This is a problem that's not unique to Georgetown, but in Georgetown home renovation can have a particularly strong street impact because parking is beyond precious. The impact is caused by dumpsters - aka a "roll off debris container" - parked in what would otherwise be residential parking spaces. In this compact neighborhood where I live, we're accustomed to, and usually patient about, new homeowners who post signs claiming a space or two for a dumpster. But this week brought something many of us have not seen before: several "no parking" signs claiming as many as six parking spaces, and on a very short block of 31st between O and P. The resident who brought it to my attention is up in arms and plans to protest. Who can blame him?
A lot of new people are moving to Georgetown and paying dearly for the privilege. It's not uncommon to hear of home sales in the multi-millions. And it's worth it. Georgetown is a wonderful place to live. But what seems to go with the big ticket purchases is major renovations (and often of homes that were renovated by the previous owner, and the owner before that, and the owner before that). Some people move here from suburban communities, where home renovation does not directly disrupt the neighborhood. For long-time Georgetowners, who have lived through various real estate booms and busts, there's not a whole lot of attention given to the flux, and the renovations - UNTIL IT IMPACTS PARKING.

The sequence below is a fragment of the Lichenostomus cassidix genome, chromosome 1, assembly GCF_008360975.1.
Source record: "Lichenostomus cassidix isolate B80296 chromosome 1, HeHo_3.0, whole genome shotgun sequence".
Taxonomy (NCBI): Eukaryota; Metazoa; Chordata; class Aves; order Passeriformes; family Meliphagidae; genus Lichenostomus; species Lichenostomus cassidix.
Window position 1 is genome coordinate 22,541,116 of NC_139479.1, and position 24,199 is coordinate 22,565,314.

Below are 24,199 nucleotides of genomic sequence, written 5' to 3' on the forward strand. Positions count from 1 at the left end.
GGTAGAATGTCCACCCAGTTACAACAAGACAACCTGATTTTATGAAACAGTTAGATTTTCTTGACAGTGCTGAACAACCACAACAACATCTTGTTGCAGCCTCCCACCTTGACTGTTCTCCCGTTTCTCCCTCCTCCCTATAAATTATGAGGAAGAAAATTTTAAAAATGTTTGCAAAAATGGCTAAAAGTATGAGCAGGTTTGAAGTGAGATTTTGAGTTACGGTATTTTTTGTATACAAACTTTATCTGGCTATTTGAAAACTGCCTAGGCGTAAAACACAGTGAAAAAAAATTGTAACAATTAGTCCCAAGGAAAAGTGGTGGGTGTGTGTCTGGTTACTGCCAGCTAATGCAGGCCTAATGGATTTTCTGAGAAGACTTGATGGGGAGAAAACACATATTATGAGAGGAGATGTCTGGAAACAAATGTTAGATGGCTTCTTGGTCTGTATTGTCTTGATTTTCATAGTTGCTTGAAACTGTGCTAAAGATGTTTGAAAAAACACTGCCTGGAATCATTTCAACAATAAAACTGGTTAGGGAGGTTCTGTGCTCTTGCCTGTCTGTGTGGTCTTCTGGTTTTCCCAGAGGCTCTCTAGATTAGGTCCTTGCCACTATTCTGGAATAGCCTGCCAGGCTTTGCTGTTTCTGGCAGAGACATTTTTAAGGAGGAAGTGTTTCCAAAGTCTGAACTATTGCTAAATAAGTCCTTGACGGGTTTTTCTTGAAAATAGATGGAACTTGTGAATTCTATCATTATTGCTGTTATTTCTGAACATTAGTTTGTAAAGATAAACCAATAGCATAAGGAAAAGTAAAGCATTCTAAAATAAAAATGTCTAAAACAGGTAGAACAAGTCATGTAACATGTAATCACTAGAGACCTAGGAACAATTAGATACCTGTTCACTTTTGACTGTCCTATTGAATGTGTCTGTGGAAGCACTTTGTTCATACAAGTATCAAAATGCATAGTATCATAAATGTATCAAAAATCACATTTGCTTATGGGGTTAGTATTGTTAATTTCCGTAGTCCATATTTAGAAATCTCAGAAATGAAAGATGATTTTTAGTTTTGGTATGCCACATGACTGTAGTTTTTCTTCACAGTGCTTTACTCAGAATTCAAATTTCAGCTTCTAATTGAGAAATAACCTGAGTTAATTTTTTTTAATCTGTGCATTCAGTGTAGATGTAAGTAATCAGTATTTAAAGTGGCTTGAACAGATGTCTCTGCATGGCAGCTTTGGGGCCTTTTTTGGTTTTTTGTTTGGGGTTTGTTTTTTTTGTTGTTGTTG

In the years I've lived in Georgetown I've seen dumpsters on my street half the time. They usually remain in place for one year, but sometimes longer. Still notorious is a renovation that happened on Dumbarton Street that drove residents mad for at least two years. But that renovation, if I recall correctly, did not suck up six parking spaces on a short block. There's been a renovation underway at 31st and O that has compromised residential parking but with that house -- and it's a big house - there's only one dumpster, using about two parking spaces. That project uses up residential parking for the daily influx of plumbers, carpenters, painters and electrticians. The neighbors, who often can't find parking until after 6, aren't pleased but make do.
What's the solution? Obviously, when any of us take on a big renovation that involves a dumpster we should take into consideration the burden it puts on neighbors. Also, limit the number of contractors who take up residential parking during the day.